I don’t know about you, but today, unplanned items on my agenda added up to distractions that resulted in an overwhelming urge to tear my hair out. As often happens, I had loaded way more into my schedule than could be accomplished by a reasonable person within a day. It’s now 7:40 pm DST and I’m feeling grateful that the destination for this article is 3 hours behind my time zone; therefore, my missive will officially arrive in time, by sheer luck.
Sound familiar? It is, at least occasionally, for most of us. It’s the result of what I call “being mindless”, a condition caused by simply not thinking when we make snap decisions and plans regarding the expenditure of our time and effort without considering what is reasonable to expect from ourselves and what really warrants doing in the first place. Cultural expectations and workplace demands often encourage and promote mindlessness because of the value we place on doing and getting more, more, more. At times, we scarcely have time to breathe, much less to evaluate what it is that we want “more” of, what we truly value, and what will give us a sense of meaning and purpose. At holiday time, the feeling of disconnect from ourselves is often heightened because excessive attention is paid to observance of rituals that we do “just because”.
One of the staples of mindfulness literature is Jon Kabit-Zinn’s valuable book Wherever You Go, There You Are. I’ve written about the work of Kabat-Zinn before: he’s a prime mover in the use and teaching of mindfulness-based stress reduction at medical centers and universities across the U.S. The book is highly instructive and I’d recommend it for anyone interested in learning more about mindfulness and its practical applications.
The sentence that is the book title seems like an obvious truism until we examine its meaning more closely. Think about it. Consider the hustle and bustle of our daily activities, the planning for the future and the mulling over of the past that form the basis of much of our routine. How much of the time are we truly present for what’s going on right in front of us? How often do we experience the feeling of being really there, exactly where we are, doing precisely what we‘re doing? I submit, not very often. In fact, it’s been speculated that up to 90% of the average person’s time is spent worrying about what might happen or regretting what has already happened rather than focusing on the here and now. We are only being present on the surface, barely making a dent into the substance and the potential for beauty and richness of what is here and now. Thank goodness for progress rather than perfection, or I‘d be solidly among the 90% most of the time!
If one finds that the surface approach to life is satisfying, so be it: however, for those looking for more depth, here are a few suggestions:
- Sit down, get quiet and consider and clarify your life’s mission, purpose or vision. Do you have one? Do you believe you need one? If not, why not?
- Ask yourself whether and how what you’re doing is related to one or all of the above. Not everything will be, of course, but if the majority of your time is being spent contrary to or not in support of your mission, you might want to re-evaluate.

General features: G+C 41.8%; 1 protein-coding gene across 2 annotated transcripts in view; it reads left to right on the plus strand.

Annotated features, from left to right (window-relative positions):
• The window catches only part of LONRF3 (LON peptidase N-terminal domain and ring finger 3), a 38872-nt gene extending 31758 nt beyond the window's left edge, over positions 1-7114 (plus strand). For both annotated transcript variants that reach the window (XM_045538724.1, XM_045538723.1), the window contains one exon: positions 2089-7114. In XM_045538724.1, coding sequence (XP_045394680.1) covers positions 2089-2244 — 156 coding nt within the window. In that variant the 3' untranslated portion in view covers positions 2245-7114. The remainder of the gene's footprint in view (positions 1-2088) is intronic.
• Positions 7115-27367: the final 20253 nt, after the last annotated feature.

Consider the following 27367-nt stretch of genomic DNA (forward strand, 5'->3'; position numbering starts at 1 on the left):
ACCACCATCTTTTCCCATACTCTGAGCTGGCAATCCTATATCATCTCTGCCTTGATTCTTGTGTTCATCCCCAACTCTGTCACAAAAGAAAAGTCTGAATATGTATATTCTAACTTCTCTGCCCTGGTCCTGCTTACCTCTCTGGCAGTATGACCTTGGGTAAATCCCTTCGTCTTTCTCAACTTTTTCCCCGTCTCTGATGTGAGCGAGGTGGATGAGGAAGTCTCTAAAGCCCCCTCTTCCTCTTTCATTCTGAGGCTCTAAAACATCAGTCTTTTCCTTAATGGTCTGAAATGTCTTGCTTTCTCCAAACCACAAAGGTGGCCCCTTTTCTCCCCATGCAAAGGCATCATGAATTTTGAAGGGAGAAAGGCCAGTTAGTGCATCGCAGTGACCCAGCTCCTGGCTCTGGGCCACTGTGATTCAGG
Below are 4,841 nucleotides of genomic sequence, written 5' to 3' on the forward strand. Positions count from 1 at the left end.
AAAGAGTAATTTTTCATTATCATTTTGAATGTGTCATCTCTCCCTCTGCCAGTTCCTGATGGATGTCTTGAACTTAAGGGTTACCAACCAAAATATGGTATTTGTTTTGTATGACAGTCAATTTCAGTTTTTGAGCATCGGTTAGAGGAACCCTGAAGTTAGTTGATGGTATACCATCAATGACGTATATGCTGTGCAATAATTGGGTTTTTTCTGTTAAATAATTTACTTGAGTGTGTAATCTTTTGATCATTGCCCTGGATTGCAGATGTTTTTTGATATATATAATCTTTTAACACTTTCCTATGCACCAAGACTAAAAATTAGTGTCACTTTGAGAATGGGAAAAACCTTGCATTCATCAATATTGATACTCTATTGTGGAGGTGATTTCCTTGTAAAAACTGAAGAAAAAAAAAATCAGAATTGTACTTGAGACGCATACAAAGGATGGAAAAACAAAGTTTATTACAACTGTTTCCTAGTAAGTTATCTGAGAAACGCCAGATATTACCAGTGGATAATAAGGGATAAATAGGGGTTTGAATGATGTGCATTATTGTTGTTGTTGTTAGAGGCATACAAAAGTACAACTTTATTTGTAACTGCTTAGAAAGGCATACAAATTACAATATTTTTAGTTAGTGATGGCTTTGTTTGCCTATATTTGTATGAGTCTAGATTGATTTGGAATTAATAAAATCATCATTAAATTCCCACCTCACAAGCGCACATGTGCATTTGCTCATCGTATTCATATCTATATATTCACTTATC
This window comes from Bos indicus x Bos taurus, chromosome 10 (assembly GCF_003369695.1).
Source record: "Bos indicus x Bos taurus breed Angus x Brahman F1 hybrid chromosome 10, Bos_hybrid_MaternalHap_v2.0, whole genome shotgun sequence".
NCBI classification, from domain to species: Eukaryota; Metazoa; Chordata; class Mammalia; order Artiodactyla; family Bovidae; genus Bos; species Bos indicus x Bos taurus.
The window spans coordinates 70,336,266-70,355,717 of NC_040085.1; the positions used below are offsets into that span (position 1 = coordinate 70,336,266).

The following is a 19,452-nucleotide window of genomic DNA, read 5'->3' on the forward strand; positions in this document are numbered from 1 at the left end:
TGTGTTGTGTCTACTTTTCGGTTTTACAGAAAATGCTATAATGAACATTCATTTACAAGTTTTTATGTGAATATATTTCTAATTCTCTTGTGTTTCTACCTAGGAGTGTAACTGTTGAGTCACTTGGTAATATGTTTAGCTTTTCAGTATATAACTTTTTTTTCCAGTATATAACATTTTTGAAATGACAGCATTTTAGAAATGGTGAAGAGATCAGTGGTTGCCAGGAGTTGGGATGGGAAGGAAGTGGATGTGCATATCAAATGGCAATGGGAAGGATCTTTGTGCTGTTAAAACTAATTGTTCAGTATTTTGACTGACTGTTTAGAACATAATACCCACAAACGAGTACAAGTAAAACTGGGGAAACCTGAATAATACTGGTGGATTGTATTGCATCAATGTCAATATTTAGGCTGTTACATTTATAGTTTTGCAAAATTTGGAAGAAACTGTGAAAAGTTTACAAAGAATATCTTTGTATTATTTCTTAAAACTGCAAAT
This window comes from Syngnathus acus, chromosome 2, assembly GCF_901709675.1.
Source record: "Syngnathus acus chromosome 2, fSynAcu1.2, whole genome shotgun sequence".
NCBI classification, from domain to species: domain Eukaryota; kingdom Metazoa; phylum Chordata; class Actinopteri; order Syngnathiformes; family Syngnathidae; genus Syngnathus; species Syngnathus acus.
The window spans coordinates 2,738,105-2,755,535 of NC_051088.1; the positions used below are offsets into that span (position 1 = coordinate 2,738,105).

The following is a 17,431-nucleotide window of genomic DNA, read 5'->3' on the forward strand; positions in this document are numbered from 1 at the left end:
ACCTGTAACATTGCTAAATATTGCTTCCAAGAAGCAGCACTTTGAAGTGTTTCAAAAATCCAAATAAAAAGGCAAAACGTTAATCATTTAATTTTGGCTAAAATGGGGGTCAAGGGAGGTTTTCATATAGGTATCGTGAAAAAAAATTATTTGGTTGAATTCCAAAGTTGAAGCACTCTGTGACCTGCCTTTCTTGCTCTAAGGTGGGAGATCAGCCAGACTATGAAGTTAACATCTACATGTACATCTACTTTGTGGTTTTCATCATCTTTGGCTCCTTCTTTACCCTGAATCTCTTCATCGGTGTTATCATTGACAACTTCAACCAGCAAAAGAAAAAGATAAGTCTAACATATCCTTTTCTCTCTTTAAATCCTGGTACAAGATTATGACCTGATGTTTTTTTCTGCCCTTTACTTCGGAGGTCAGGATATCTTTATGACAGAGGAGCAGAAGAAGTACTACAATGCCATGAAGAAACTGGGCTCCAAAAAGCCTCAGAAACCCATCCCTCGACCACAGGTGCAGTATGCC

- Establish a system whereby you can categorize and rank your planned activities. Not everything has equal importance, but not having a system to help you evaluate what you need and want to be doing can lead to a lot of wasted time, frustration, and overall dissatisfaction with life.
- Do a spot check every so often. Ask yourself, “Where am I now? What am I doing?” If the answers are unclear, take a time-out and refocus. As distractions arise, notice, let go and, again, refocus.
- Do a body-scan a few times a day. This involves getting quiet and visualizing your body muscle groups, tensing and relaxing them or directing a calm, healing energy to the areas affected by tension or discomfort if your circumstances are not such that you can do the actual physical activity.
- Take time to notice and appreciate your sensual experiences during the day. What item or object in your immediate environment is interesting, appealing or enjoyable to you? Describe it to yourself in great detail. Commit it to memory. You can call it up later in times of distress.
- Really notice a human interaction you are having once in a while. What about the other person are you experiencing? What is interesting about that person? What is the person saying? What does body posture and language convey? How is this affecting you?
- Send compassion to someone whose words, actions, or mere presence you find annoying. Say to that person in your mind, “I wish you well.” Notice the changes in you and in the other person.
- Find something or someone to appreciate every day. Think about who that person or what that thing is and what makes her, him or it valuable to you. Convey appreciation.
Following at least some of these suggestions every day can help you re-orient to a present focus, feel less scattered, and experience a greater sense of peace. Establishing priorities and getting things done will become easier because you’ll be operating from that sense of purpose you have developed. If you continue to practice over time, you’ll truly feel more of “being wherever you go“. And, you’ll hang on to more of your hair, an added bonus!
Until next time, I wish you well.
The preceding article was solely written by the author named above. Any views and opinions expressed are not necessarily shared by GoodTherapy.org. Questions or concerns about the preceding article can be directed to the author or posted as a comment below.